With regard to curation tools, I will start with Participate Learning because it works well for curating a variety of information platforms and from what I’m seeing, is quickly becoming a popular tool for educators. That being said, the curated content does not have the “shiny” appeal found in other platforms such as Pinterest or Flipboard; there are tradeoffs.  For me, choosing a curation tool depends on the platform of information I’m curating, in addition to audience and collaboration possibilities. For example, Scoopit works well for curating articles and posts, it allows for comments, is extremely easy to use, offers like content functionality and following features;  I personally have created “Scoops” for  Library Spaces, Teacher Librarians and  Maker Culture, Education and Spaces.  Symbaloo works well for younger students and like content, in addition to browser dashboards; I’ve created this Symbaloo for Making Sites.  Storify is my go to resource for curating tweets; I tend to use this tool for curating my own conference tweets and twitter chats. Edshelf works well for curating web tools and applications.  I personally find Flipboard more about finding content than curating it. For example, I remember hearing  Eric Sheninger saying that he finds most of the content he tweets via Flipboard. Interestingly, he wasn’t exactly sure how it worked; Eli Pariser may shed some light for us on that issue. Similarly, I used to use Paperli to aggregate Tweets, but  could not find information on how they choose what to emphasize; I no longer use this tool.

With regards to my interest in providing balanced information, there are databases which already do a good job of this; for example, Gale’s In Context suite.  However, I am still on the lookout for a process for making this happen on my own. My first thought is to begin by identifying stakeholders surrounding a topic or issue, and reading information from each of their viewpoints. This is something that I like students to do for gleaning all sides of an issue, however, it’s not exactly doable for all topics a librarian needs to curate.  If you have any thoughts or ideas to share, about a process for finding balanced resources, the OER movement, information curation and the need for teaching information literacy skills and dispositions…I’m, as always, interested!

Jarche, 2012. “PKM as pre-curation”. Harold Jarche: adapting to perpetual beta.


Teaching Civil Discourse…?

At yesterday’s after school staff “Monday Meeting” we heard about an incident at the town’s QuickCheck market involving a student from our school. The incident itself was somewhat minor, however it quickly became a community wide issue due to the accusatory and heated social media discussion posted mostly by adults, and mostly parents, living in town. I went home that evening and shared Common Sense Media’s Family Resources with our principal, thinking that if the school spoke with families about their student’s interactions on social media, some of it might rub off on themselves. Tonight, while working through my own social media feeds, I happened upon a list-serve post entitled, “Helping Young People Embrace Civility in a Society Gone Nasty!” The post shared a Washington Post article about a group of Iowa High School students who were using Donald Trump’s image and chanting his name at a basketball game, as a means of taunting minority players on the opposing school’s team, as a means for highlighting a new program to help young people foster positive relations in school and Embrace Civility in the Digital Age.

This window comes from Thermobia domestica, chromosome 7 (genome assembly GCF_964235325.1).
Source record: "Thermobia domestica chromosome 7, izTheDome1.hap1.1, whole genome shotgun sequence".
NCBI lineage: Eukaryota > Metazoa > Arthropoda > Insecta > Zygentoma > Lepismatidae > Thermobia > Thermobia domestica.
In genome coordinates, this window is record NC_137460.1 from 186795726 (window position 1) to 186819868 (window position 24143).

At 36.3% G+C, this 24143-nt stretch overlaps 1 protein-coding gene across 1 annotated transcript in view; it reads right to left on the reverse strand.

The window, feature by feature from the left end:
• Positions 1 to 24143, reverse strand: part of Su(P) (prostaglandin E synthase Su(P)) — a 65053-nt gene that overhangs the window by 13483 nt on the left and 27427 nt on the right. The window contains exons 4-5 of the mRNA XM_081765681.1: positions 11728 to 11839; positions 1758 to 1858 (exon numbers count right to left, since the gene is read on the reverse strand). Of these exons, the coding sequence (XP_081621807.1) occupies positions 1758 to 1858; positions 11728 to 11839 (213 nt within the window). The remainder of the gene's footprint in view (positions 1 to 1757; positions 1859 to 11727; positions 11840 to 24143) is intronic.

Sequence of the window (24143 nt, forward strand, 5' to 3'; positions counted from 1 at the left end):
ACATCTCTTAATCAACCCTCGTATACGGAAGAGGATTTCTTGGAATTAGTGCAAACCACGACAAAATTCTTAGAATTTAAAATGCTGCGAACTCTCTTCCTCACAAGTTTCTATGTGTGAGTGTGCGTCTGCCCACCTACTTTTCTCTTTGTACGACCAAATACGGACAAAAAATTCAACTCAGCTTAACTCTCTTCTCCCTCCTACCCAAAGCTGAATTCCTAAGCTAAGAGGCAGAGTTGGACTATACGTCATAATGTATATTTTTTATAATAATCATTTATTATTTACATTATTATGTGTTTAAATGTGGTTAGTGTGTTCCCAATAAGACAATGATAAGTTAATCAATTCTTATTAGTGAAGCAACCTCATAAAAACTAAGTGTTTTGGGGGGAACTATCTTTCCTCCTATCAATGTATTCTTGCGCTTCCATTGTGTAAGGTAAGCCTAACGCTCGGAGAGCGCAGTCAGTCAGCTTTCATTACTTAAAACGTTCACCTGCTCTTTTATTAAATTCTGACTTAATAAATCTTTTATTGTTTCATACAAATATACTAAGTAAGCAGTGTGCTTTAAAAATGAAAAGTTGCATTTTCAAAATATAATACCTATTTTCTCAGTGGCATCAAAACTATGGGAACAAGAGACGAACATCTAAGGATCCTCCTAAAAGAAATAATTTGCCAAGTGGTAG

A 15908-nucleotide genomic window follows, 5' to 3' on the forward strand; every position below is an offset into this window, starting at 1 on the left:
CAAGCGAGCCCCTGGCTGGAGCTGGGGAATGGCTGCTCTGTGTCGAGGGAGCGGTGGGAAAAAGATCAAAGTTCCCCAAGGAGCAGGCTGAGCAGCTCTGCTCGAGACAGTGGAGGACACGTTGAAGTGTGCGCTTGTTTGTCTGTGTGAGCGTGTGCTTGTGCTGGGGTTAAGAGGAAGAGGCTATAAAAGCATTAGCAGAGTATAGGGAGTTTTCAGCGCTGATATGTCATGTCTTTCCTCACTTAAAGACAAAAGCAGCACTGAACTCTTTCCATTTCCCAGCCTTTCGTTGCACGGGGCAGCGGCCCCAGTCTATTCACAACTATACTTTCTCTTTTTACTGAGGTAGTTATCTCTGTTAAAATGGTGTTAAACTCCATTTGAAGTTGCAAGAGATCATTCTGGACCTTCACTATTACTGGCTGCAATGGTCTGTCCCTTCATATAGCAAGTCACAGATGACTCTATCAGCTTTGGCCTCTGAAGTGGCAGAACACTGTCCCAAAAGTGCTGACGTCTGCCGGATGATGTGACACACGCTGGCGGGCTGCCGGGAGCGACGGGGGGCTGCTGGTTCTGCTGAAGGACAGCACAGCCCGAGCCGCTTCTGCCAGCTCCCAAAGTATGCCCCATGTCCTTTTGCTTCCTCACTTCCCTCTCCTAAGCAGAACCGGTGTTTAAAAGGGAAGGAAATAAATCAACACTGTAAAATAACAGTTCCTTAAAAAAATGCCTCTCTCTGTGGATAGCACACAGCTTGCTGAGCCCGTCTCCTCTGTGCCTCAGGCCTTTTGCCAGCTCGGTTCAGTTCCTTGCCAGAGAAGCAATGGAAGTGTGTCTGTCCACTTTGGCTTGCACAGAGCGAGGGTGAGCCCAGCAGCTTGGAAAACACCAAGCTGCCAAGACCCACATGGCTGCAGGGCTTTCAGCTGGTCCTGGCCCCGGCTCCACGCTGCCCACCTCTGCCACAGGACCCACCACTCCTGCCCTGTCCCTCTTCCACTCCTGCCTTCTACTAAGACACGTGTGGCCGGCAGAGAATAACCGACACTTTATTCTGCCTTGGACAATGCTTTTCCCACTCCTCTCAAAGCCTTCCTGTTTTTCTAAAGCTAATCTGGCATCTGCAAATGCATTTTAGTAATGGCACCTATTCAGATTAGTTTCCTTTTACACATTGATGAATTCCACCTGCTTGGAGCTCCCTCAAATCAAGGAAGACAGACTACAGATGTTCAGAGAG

“I am continually blown away by students’ disrespect and lack of care; it gets worse every year”  –anonymous educator

In the district where I’m presently working, class periods are shortened one day each week to allow for an additional period at the end of the day called “Character Ed”.  Two teachers with one group of students, from one grade level, meet for the purpose of strengthening students’ characters. A loose range of activities are provided, covering topics such as: respect, citizenship, trustworthiness, responsibility, caring and philanthropy. Considering the sentiment in the above quote, you would think this program would be well received by staff. However, I soon realized that teachers “despise”, (their word not mine), Character Ed, so much so, that when a teacher calls in sick on a Thursday, there’s a 70% chance that the “sickness” has been Character Ed induced!

“…and I blame the parents” -anonymous educator

Whether teacher ambivalence to ours school’s Character Ed program is do to the subject matter, the lack of a defined curriculum, or the fact that by 10th period, the kids and teachers have both “had it” for the day, there is definitely a lack of accordance, in the education community as a whole, about the need for the implementation of character education type programs in schools. According to Maurice Elias, the Director of Rutgers Social and Emotional Learning Lab, resistance comes from: parents, who believe character education is best taught at home; teachers, who agree with parents, (as observed in the above quote); teachers, who don’t feel qualified to teach these understandings; and districts, who are pressured to forego learning that is not directly related to tested subject areas. (Elias,2013).

That being said, there is evidence for both supporting the need for social and emotional intelligence for academic achievement in school in addition to the effectiveness of programs which foster these understandings. One such program is the Resolving Conflict Creatively Program, with results including students choosing nonviolent solutions for disputes, exhibiting less aggressive behavior and achieving higher test scores; according to a Columbia University National Center for Children in Poverty two year study of 5000 students and 300 teachers (NCCP. 2003).

Last semester, in a Digital Media class, graduate students held a lengthy discussion about teaching cyber ethics and digital netiquette practices in school. Most students saw it as necessary; a few thought that it was best taught at home. In my humble opinion, the discussion remains the same with regards to in school learning of conflict resolution, citizenship, responsibility and the like -whether in face-to-face or virtual environments. I also believe that these understandings are best learned “naturally” as integral to the learning process no matter the discipline. However, without a formal time set aside for this learning, how will we ensure that it is happening? I would love to hear your thoughts.

Aber et all, (2003). Changing children’s trajectories of development. National Center for Children in Poverty.

Curtis, Diane. (2003) Fostering emotional intelligence lets learning happen. Edutopia.

 Elias, (2013, Jan). Overcoming resistance to social and emotional character development in your school. Edutopia.